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This film was highly recommended to me - what a mistake - it was so boring I fell asleep - the acting was good - I love William Hurt but the story was awful - forget it!
I first saw this film when it was released around 1985. I found it powerful then-on a par with the 'Miracle Worker' the Anne Bancroft film about the relationship between Helen Keller-a deaf mute(as Helen's condition was termed then) and her teacher Annie Sullivan. Children of a Lesser God is also about the relationship between a teacher and a young woman who is deaf and who for reasons revealed in the film refuses to make sound or attempt to speak. Essentially it is a story about the deaf world and the hearing world and how people who live in one can misunderstand the other. Like the 'Miracle Worker' this film does not pull it's punches. It is not an attempt at political correctness nor is it banal with sentimentality. It has a story to tell and it tells it. The central characters acted by William Hurt (who had to learn Sign Language when he took on the role) and Marlee Matlin (the first deaf actor to win an Oscar) are played with a tongue in cheek humour, passion and intensity. A totally satisfying and entertaining experience.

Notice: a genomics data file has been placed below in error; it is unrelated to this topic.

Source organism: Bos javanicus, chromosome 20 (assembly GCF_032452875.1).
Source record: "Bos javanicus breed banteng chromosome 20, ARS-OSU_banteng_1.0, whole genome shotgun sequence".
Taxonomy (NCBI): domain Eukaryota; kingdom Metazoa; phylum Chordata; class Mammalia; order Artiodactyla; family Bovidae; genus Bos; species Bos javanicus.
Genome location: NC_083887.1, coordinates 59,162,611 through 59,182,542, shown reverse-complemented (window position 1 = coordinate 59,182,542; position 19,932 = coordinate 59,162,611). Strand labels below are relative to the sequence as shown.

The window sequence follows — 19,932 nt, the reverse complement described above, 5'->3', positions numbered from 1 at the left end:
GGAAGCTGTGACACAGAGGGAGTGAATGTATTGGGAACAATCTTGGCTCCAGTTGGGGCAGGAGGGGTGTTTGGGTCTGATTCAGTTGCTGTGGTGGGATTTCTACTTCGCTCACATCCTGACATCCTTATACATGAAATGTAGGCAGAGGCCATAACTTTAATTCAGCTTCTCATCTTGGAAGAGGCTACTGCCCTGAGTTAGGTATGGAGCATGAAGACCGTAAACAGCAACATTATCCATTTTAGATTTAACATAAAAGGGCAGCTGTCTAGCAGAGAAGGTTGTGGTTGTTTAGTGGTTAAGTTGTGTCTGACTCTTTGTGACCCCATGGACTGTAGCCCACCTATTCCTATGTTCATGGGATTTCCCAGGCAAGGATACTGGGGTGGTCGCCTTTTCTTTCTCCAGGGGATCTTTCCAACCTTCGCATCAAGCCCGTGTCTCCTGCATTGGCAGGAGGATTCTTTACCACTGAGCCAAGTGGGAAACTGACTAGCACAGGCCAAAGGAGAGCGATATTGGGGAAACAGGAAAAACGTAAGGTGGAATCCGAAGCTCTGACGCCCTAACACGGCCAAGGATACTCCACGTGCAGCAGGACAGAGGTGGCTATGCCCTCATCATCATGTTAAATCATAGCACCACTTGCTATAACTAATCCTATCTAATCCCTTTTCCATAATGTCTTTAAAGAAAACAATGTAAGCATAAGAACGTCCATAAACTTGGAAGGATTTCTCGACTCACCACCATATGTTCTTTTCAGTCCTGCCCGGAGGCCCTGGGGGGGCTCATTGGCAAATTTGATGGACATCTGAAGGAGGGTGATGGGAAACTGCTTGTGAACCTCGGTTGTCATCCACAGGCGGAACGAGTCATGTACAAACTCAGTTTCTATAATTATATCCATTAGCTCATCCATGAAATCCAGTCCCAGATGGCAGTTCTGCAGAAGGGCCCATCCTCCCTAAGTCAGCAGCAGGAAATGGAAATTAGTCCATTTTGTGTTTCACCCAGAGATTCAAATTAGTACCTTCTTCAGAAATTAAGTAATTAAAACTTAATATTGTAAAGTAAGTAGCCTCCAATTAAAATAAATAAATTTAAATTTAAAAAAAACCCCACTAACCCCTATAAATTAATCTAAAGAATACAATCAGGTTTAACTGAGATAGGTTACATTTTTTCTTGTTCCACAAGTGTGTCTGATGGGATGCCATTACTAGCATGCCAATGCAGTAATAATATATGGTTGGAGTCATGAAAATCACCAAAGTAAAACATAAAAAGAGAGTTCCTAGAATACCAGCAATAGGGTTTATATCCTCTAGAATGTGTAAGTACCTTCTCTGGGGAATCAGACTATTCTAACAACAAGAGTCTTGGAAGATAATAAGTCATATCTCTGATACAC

Children of A Lesser God is adapted from a stage play of the same name and the influences are clear - and rewarding. The plot concerns a new teacher moving to a island based residential school for the deaf and falling in love with one it's former students - now working as a cleaner in the school and the problems they have living in each other's worlds. This film is an impressive piece of work in every way for which Randa Haines is to be commended. William Hurt gives a star turn that will quickly make you forget the travesty of Lost in Space. In the co-lead is Mahlee Matlin whose virtually silent role gained her a much deserved Academy Award such is the passion and anger she brings to the work. It is a shame that Hollywood has failed to provide many mainstream vehicles for her talent. Equally exceptional is Piper Laurie as Matlin's mother - a small but beautifully played role. The supporting cast is very strong with the headmaster of the school (whose name I forget) giving a small but impressively wry performance as a man concerned for his former star-pupil and his new star-teacher. You can never doubt what the conclusion of the romantic storyline will be - such is the way of film - but it is uplifting and worth watching again and again.
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